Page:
What’s really new about these proposed regulations is that they appear to take patients’ health needs out of the equation. They expand the ability of health care workers to refuse to provide complete and accurate information and counseling to women who seek services. Moreover, both the regulations, and Secretary of HHS Michael Leavitt’s public comments about them, leave the door open as to whether institutions and individuals can refuse to provide contraception.

Make no mistake: that lack of clarity is intentional. As the Washington Post reports, “…when pressed about whether the regulation would protect health-care workers who consider birth control pills, Plan B and other forms of contraception to be equivalent to abortion, HHS Secretary Michael Leavitt said: ‘This regulation does not seek to resolve any ambiguity in that area.’” Indeed, the Wall Street Journal notes Leavitt’s admission that some medical providers may want to “press the definition.”

The deadline for feedback on this is 20 September, and volume of replies is very important, so please go here– it only takes a few seconds– to let them know what you think.

 

Abortion and the Web July 11, 2008

Women in countries where abortion is restricted are using the web to obtain abortifacient medications. There are some significant safety concerns, and it also looks like there’s considerable variation between various services. But Women on the Web sounds like a very responsible organisation. It looks like it is generally legal to use this service, even if abortion is illegal where one is located. A very interesting and important use of the web to help women who really need help. (Thanks, Mr J!)

 

Obama and Abortion July 7, 2008

Obama recently said (to a Christian publication) that he would only support 3rd trimester abortions where necessary for a woman’s physical, not mental health.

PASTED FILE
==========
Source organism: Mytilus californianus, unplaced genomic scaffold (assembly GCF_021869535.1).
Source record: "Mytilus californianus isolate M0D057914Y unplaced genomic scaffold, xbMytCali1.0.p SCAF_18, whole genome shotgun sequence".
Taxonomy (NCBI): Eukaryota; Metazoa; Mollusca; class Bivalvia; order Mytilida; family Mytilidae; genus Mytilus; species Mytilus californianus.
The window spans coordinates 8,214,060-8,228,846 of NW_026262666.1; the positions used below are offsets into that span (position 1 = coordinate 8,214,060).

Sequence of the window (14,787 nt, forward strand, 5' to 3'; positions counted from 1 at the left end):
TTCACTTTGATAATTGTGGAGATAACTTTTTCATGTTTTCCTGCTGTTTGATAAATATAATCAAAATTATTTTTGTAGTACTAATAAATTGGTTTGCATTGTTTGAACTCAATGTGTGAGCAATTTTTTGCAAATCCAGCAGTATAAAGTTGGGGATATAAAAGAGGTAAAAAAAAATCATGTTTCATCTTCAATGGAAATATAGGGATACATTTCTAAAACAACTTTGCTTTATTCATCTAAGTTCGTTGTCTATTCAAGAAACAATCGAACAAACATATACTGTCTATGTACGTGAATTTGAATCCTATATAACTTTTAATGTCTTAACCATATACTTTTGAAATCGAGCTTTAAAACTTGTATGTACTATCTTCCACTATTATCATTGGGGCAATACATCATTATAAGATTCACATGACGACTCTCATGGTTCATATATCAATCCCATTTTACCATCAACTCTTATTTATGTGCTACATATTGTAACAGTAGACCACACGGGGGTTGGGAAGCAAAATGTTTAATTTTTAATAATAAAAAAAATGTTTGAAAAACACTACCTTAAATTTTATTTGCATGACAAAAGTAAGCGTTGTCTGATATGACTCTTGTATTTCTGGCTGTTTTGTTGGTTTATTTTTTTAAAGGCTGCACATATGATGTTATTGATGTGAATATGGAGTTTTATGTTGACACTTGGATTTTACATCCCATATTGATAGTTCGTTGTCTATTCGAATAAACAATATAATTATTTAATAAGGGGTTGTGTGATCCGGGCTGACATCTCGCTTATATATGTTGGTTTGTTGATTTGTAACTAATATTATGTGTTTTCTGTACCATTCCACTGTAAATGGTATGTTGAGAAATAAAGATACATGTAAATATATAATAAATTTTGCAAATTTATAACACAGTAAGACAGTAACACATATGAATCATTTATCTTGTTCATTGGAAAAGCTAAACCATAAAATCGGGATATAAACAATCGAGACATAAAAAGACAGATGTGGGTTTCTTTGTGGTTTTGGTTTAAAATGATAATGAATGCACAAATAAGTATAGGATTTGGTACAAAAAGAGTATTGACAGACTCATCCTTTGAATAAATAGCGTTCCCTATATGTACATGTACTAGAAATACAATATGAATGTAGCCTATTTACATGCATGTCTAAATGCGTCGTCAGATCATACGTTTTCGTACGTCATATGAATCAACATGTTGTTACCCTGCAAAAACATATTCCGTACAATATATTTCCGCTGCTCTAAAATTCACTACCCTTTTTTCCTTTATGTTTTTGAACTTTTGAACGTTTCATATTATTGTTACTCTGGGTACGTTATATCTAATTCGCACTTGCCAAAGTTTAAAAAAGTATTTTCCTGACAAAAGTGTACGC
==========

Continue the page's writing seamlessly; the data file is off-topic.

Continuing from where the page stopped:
I have repeatedly said that I think it’s entirely appropriate for states to restrict or even prohibit late-term abortions as long as there is a strict, well-defined exception for the health of the mother. Now, I don’t think that “mental distress” qualifies as the health of the mother. I think it has to be a serious physical issue that arises in pregnancy, where there are real, significant problems to the mother carrying that child to term. Otherwise, as long as there is such a medical exception in place, I think we can prohibit late-term abortions.

As laid out very clearly here and here, this is a position deeply at odds with the state of abortion law in the US. So the Democratic presidential candidate has now come out in favour of reducing abortion rights. Of course, he quickly backpedalled.

My only point is that in an area like partial-birth abortion having a mental, having a health exception can be defined rigorously. It can be defined through physical health, It can be defined by serious clinical mental-health diseases. It is not just a matter of feeling blue. I don’t think that’s how pro-choice folks have interpreted it. I don’t think that’s how the courts have interpreted it and I think that’s important to emphasize and understand.”

And that’s a perfectly reasonable distinction to make. The problem is that he didn’t make it earlier. I think Zuzu has a great analysis of what’s going on: abortion just isn’t something he has thought much about. The guy’s a constitutional law professor– if he’d thought much, he would have been far more careful in his initial remarks. We need to make him think about this– and make him think well. (Do that here.) Being thoughtless on this sort of thing sure as hell isn’t going to win back the Clinton supporters. more generally, Obama is doing a pretty dramatic version of the standard general election shift-to-the-right, and I don’t think we should just sit idly by on any of it. (Thanks, Mr J, for your help on this one.)